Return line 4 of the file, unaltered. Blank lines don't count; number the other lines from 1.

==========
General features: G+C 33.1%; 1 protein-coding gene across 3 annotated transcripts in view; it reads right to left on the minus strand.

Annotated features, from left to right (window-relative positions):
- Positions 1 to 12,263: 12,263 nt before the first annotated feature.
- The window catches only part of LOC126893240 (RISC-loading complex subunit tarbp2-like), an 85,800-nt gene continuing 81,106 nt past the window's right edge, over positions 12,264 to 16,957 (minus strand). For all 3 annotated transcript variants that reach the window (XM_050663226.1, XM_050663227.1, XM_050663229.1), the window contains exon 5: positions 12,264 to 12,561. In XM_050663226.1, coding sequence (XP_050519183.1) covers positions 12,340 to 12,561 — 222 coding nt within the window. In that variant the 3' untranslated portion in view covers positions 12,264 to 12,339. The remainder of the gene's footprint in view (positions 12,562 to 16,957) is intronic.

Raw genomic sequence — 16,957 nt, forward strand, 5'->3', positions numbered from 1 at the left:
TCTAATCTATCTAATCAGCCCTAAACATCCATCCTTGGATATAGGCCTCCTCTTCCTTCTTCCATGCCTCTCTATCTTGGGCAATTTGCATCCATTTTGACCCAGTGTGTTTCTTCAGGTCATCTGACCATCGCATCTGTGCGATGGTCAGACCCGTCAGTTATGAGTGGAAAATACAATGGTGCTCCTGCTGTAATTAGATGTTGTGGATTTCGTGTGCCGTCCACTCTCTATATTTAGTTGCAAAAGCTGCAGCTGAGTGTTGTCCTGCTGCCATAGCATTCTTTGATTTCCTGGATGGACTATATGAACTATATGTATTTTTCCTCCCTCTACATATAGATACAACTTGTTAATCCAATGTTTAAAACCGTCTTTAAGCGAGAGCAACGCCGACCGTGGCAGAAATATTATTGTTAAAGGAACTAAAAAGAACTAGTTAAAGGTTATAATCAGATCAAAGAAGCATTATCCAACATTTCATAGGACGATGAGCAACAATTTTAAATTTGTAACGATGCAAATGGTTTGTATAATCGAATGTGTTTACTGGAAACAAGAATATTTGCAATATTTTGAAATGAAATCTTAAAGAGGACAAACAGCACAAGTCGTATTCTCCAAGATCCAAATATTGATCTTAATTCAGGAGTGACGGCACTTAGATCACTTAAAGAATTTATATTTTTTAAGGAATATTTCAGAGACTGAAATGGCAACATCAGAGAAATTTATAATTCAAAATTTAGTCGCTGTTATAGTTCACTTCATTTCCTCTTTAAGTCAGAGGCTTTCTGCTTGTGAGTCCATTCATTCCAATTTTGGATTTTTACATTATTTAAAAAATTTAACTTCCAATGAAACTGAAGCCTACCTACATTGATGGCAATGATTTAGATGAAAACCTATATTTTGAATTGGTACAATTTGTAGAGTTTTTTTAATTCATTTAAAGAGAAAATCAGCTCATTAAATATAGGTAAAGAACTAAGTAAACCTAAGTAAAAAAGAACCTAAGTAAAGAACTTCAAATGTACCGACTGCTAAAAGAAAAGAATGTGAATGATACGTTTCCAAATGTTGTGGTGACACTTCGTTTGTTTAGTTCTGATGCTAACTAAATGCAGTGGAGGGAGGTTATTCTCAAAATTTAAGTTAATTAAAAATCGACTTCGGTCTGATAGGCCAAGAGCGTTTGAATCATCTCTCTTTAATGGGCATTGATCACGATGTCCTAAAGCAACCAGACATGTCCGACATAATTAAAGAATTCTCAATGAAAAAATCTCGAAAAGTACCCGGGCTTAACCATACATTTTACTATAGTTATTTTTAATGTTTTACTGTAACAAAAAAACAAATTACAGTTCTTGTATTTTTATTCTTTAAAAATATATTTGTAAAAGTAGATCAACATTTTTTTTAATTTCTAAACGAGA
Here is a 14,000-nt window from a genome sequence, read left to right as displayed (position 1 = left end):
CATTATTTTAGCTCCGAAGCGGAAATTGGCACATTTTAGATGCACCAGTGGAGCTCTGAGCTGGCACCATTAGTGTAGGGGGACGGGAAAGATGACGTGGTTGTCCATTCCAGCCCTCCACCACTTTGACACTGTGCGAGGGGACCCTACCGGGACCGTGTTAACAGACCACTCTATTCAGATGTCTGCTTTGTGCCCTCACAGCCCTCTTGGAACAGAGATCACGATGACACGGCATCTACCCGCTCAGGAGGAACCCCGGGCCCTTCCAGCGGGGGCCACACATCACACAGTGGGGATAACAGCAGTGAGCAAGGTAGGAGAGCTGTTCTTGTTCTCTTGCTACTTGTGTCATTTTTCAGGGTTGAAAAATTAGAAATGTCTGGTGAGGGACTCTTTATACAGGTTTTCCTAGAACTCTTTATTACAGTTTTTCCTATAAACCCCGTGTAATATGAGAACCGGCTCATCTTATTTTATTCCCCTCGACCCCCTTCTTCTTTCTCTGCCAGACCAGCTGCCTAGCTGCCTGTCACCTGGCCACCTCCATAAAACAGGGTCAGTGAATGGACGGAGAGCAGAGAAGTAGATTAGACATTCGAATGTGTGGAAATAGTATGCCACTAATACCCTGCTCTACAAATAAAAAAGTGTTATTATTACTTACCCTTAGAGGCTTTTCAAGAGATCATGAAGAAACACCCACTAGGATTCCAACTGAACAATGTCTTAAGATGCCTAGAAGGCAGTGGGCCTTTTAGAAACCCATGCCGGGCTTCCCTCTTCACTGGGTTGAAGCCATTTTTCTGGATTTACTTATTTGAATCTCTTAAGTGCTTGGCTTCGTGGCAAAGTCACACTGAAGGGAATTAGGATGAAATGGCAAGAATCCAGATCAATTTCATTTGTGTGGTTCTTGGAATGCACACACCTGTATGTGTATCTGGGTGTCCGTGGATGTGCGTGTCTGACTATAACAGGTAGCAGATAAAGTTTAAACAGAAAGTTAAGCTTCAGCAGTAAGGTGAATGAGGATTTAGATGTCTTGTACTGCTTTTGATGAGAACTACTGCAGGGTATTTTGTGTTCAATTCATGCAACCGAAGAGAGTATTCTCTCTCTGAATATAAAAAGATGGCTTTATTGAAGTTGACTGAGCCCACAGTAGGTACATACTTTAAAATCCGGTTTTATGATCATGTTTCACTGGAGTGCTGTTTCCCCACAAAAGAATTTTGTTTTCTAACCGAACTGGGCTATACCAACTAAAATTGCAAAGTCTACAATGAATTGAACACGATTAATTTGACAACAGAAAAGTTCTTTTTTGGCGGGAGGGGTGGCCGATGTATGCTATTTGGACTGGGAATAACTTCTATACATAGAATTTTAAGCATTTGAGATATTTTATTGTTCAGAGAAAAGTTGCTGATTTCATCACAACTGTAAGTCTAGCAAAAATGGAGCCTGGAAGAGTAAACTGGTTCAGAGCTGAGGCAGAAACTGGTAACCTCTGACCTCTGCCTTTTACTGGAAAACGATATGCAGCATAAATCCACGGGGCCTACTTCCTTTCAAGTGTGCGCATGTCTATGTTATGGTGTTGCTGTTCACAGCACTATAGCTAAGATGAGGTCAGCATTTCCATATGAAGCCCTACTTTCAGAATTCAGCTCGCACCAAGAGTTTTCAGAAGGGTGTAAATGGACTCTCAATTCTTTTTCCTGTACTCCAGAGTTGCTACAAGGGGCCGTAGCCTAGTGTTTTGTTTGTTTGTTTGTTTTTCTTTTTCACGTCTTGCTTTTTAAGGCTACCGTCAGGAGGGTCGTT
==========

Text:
- The window catches only part of LOC126893240 (RISC-loading complex subunit tarbp2-like), an 85,800-nt gene continuing 81,106 nt past the window's right edge, over positions 12,264 to 16,957 (minus strand). For all 3 annotated transcript variants that reach the window (XM_050663226.1, XM_050663227.1, XM_050663229.1), the window contains exon 5: positions 12,264 to 12,561. In XM_050663226.1, coding sequence (XP_050519183.1) covers positions 12,340 to 12,561 — 222 coding nt within the window. In that variant the 3' untranslated portion in view covers positions 12,264 to 12,339. The remainder of the gene's footprint in view (positions 12,562 to 16,957) is intronic.